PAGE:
out this Sent
am well awsre,.sir t .thatthe idea
is abroad that an antagonism exists
between the whites and blacks; &lit
that rade *hi& the nation raised
from the degradation of slayer" and
endowed with full and 'ailiqtalitletl
rights and priy'lleges pt. citizenship,.
are intent upon power of,;
white er
price it can beganied: It has been
the well-considered purpose and aim
of a class, not confined-tii the Setith,
to spread this thine over: the , land,
and their efforts are as vigorous to
day to educate the people of this na
tion in that belief as they were 'at
the close of the war. It was not un-.
common to find this same elaskeven
during the rebellion; - Prognosticating
a servile war. It may have been that
the wish was father to the thought,
and, sir, as the recognised represent
ative of my down-trodden people, I
deny the charge and hurl it back in
to the teeth of those 'who make it,
and who, I believe, have - not a true
and conscientious desire to further
the interests of the whole South
Certainly, any one -possessing
knowledge of the _colored population
of my own or any other State need
not be reminded of the noble conduct
'of that people under the most trying
circumstances in the history of the
late war, when they were beyond the
protection of the federal force.
"While the - Confederate army
pressed into its ranks every white
.male capable of bearing arms, the
mothers, wives, daughters and sisters
of the Southern soldiers were left de
fenseless and in the power of the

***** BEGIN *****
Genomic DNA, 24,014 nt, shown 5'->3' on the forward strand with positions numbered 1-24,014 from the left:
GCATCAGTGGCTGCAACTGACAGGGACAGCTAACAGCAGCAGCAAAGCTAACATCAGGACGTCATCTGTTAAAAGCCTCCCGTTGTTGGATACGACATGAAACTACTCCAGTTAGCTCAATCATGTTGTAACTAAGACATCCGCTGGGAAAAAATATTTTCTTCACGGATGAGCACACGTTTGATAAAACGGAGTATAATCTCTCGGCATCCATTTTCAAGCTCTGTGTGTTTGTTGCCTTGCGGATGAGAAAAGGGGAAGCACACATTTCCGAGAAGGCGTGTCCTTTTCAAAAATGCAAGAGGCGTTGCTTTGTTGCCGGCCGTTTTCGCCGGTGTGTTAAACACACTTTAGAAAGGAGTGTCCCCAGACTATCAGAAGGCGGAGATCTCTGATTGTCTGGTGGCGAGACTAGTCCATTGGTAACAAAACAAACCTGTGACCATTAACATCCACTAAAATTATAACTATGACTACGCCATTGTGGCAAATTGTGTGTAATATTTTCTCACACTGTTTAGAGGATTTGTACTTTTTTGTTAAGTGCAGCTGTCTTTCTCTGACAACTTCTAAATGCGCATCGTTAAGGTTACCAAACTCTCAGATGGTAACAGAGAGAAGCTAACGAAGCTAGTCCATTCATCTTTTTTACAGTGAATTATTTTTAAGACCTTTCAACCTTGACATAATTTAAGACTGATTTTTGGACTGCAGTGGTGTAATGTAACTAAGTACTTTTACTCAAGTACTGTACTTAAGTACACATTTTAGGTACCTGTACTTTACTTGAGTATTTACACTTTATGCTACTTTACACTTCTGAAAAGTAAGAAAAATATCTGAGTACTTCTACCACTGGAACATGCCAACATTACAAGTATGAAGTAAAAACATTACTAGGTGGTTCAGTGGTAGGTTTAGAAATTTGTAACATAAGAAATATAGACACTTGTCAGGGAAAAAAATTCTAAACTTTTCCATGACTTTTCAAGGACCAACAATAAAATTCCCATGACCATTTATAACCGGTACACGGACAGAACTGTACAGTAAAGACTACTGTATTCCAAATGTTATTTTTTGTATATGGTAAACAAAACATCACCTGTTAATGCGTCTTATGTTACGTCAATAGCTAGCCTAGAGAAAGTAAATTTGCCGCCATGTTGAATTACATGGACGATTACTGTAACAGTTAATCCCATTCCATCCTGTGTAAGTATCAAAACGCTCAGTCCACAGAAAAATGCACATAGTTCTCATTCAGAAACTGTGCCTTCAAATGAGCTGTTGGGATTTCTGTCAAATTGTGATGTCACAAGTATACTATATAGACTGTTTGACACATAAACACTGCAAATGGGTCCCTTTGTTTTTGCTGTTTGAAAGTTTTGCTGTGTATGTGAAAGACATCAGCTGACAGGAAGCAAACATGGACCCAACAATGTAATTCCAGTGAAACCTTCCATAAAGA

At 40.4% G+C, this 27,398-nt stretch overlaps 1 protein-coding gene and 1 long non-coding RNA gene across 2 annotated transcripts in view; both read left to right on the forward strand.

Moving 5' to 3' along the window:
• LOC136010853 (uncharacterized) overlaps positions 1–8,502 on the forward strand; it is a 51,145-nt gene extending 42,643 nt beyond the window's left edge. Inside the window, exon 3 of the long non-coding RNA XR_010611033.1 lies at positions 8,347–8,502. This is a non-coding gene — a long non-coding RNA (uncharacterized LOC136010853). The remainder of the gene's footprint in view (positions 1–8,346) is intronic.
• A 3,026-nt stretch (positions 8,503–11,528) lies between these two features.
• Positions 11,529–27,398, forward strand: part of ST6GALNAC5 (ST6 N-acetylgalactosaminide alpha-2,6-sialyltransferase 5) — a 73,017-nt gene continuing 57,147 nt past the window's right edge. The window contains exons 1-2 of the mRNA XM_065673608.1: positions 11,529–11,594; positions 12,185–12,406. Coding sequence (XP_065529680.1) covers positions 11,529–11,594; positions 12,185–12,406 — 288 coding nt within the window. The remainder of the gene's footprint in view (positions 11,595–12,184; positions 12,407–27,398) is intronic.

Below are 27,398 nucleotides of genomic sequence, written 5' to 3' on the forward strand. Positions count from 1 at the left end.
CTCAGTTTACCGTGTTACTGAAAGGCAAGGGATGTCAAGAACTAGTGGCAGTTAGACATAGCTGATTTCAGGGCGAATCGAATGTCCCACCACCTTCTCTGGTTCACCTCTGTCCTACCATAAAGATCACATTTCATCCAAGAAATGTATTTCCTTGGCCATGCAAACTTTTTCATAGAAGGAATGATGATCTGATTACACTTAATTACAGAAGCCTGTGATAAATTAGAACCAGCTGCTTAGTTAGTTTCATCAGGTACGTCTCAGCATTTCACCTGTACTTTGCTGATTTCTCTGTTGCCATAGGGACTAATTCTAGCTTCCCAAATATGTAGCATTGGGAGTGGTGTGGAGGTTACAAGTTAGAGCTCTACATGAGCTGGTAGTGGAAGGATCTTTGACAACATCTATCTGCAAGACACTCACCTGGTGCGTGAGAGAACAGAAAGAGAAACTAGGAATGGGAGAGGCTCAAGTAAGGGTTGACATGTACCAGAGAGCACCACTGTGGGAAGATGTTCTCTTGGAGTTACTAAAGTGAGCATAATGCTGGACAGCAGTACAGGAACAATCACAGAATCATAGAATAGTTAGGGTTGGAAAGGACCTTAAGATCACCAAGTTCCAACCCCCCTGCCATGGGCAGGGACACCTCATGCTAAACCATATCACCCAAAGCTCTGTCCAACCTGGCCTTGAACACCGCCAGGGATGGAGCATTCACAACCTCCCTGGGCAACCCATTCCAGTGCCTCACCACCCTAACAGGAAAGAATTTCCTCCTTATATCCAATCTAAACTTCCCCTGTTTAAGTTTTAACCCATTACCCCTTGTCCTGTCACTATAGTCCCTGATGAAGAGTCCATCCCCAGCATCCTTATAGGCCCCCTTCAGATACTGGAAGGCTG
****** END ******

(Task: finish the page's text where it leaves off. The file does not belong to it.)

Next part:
blacks, upon whom the chains of
very were still riveted; and to bind
those chains the closer was the real
issue for which so, much life and
property was sacrificed. And now,
sir, I ask, how did that race act? Did
they, in those days of Confederate
weakness and impotence, evince the
malignity of which we hear so much?
Granting, for the sake of argument,
that they were ignorant and besot
ted, which I do not believe, yet, with
all their supposed ignorance and sup
posed credulity, they, in their way,
understood as fully as you or I the
awful import of the contest.
"They knew that if the gallant
corps of national soldiers were beat
en back, and their flag trailed in the
dust, that it was the presage of still
heavier bondage. They longed, too,
as their fathers did before them, for
the advent of that epoch over which
was shed the hallowed light of inspi
ration itself. They desired, too, with
their fathers, to welcome the feet of
the strangers shod with the peaceful
preparation of goodinfs. Weary
years of bondage had toM their tale
of sorrow to 'the Court of Heaven. In
the councils of the Great Father of
All they knew the adjudication of
their case, albeit delayed for years,
in which patient suffering had nearly